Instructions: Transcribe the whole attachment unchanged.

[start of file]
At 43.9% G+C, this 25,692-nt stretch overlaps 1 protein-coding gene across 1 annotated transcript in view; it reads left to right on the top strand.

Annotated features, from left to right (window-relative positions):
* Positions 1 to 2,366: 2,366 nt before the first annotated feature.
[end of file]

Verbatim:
At 43.9% G+C, this 25,692-nt stretch overlaps 1 protein-coding gene across 1 annotated transcript in view; it reads left to right on the top strand.

Annotated features, from left to right (window-relative positions):
* Positions 1 to 2,366: 2,366 nt before the first annotated feature.